On Call Friday is upon us, bringing with it the promise of an early finish, the pub and a carefree weekend. Unless, of course, you are one of those unfortunates condemned to deal with... users. Welcome to On Call.
Today's tale comes from a reader The Register's patented anonymiser has opted to call "Mick" and concerns either some dubious training or breathtaking silliness. Or perhaps a combination of the two.
The events in Mick's story take place a mere eight years ago and involved a client preparing for a migration to Office 365. Even today, such a migration can be a sphincter loosening experience, but back in the day it could be downright alarming. This, however, is not that story.
With months to go until the great day, Mick was assigned a support ticket from the Finance Director of a client. The very important user was struggling to send emails and receiving "Mailbox full" messages. What to do?
Ever the professional, Mick trotted over to the user's office to check out the issue "and sure enough he was at the hard limit set by MS for Exchange."
The steps to deal with the problem were pretty straightforward: "emptying the recycle bin and running a PST archive – in that order."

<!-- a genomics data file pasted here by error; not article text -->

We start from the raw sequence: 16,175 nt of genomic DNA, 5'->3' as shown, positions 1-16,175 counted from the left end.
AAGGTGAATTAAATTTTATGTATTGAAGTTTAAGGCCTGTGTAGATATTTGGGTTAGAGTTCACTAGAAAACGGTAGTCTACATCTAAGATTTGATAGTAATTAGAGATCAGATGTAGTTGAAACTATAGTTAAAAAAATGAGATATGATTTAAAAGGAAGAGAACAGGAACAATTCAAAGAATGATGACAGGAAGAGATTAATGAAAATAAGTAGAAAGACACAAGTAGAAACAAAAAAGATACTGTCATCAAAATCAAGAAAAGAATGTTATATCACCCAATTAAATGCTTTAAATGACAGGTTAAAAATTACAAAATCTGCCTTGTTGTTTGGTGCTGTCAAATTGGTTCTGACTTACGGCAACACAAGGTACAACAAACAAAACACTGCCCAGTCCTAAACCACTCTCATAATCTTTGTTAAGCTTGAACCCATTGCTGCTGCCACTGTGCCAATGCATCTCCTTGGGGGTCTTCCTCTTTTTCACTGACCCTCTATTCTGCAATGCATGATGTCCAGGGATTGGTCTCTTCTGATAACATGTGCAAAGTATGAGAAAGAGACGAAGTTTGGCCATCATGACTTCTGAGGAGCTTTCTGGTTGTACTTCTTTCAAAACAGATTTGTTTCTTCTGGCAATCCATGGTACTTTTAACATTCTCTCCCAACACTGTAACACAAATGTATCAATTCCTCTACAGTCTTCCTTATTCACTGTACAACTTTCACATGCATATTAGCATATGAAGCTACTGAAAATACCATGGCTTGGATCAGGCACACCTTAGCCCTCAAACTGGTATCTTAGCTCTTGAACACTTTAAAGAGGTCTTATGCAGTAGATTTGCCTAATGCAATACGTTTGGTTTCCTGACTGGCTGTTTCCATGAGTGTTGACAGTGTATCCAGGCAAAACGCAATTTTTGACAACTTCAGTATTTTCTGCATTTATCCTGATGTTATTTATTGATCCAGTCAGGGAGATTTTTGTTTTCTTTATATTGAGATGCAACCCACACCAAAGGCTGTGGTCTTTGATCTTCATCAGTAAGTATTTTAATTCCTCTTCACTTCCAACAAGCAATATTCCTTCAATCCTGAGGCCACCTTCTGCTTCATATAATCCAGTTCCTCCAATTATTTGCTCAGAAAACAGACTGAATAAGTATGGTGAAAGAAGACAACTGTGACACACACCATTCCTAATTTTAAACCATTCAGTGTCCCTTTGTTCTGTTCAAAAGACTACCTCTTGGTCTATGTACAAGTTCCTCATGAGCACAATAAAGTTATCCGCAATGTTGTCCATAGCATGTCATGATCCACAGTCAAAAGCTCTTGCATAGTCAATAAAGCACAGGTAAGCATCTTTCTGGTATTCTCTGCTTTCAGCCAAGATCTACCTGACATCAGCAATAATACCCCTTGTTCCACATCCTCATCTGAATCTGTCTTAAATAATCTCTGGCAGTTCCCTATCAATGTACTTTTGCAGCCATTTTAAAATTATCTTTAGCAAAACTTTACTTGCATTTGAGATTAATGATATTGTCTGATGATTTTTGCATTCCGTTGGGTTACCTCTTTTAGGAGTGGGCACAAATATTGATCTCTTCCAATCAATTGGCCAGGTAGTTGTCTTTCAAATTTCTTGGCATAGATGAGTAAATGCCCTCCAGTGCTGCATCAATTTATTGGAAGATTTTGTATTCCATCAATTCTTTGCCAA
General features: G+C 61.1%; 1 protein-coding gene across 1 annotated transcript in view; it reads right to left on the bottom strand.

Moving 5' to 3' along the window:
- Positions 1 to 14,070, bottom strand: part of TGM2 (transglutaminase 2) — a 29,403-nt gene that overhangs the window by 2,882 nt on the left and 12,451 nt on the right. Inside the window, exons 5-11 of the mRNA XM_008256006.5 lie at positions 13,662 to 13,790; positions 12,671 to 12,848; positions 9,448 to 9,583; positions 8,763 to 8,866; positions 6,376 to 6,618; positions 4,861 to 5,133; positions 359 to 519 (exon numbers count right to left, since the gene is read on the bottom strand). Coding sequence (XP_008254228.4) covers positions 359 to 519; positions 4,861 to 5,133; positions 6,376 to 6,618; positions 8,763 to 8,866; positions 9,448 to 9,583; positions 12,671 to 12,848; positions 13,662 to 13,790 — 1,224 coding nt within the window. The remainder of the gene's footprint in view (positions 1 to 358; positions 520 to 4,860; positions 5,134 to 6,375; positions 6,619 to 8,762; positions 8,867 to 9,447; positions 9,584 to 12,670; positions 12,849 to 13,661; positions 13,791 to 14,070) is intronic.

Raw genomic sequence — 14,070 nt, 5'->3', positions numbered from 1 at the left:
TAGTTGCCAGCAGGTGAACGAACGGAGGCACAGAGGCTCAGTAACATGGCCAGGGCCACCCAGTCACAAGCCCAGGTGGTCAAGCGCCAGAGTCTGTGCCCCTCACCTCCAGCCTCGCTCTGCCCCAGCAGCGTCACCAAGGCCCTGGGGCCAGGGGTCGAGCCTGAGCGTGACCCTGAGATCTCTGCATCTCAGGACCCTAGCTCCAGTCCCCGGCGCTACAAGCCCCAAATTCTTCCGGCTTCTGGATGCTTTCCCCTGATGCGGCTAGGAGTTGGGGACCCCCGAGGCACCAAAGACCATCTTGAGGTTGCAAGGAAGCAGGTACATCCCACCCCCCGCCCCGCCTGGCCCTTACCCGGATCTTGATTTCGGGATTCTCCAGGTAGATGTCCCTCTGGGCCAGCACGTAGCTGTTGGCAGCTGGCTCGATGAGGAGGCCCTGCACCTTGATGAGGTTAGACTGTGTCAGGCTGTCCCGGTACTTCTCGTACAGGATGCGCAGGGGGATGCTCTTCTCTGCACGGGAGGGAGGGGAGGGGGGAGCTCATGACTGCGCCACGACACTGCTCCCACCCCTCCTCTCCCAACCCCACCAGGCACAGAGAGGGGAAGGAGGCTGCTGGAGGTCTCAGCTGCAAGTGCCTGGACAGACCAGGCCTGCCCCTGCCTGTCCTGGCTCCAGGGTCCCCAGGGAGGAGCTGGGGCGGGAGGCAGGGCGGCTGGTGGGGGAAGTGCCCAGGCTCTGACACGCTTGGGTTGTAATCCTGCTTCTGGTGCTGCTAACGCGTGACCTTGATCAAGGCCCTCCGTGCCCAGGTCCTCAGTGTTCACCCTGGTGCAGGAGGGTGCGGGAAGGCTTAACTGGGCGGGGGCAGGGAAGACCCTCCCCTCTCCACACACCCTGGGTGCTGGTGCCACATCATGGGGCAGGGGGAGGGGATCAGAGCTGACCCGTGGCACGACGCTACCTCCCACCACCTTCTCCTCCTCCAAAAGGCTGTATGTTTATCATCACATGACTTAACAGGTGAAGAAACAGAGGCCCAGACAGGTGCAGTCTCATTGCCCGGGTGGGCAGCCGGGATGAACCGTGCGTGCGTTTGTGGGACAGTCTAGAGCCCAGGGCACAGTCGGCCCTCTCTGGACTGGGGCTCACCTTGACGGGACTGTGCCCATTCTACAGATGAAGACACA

For those that have been spared the delights of Outlook and its ilk, the .pst file can normally be found lurking locally on a user's computer or network share, and isn't necessarily subject to the same size restrictions as an Exchange mailbox.
Job done, Mick thought no more of it until the inevitable happened and the ticket was re-opened. The finance director requested an urgent return visit because some "highly important" emails had gone missing.
"Sure enough," sighed Mick, "he had been storing them in the Deleted Items folder as he thought it was the best place."
We can only imagine the thought processes that led this individual, tasked with corporate fiscal responsibility, to come to this conclusion.
In the face of user indignation, Mick patiently tried to come up with metaphors to explain what the email client's Deleted Items folder was for: "I asked him if he expected to be able to retrieve an eaten apple from his physical trash can under his desk the day after he put it there."
"Of course not, don't be ridiculous," was the snotty response.
"I put a spin on it and threw a similar comment back to him," added Mick.
"He left the firm a few months later."
Even after decades of GUIs, users misunderstanding a bin or trashcan icon continues to be a thing.
Ever had a user wonder where their spreadsheets went when they pressed the Don't Ever Let Employee Timesheets Expire (DELETE) key? Or been asked to deal with an empty folder once festooned with emails?
Of course you have, and now is the time to share the pain with an email to On Call. ®
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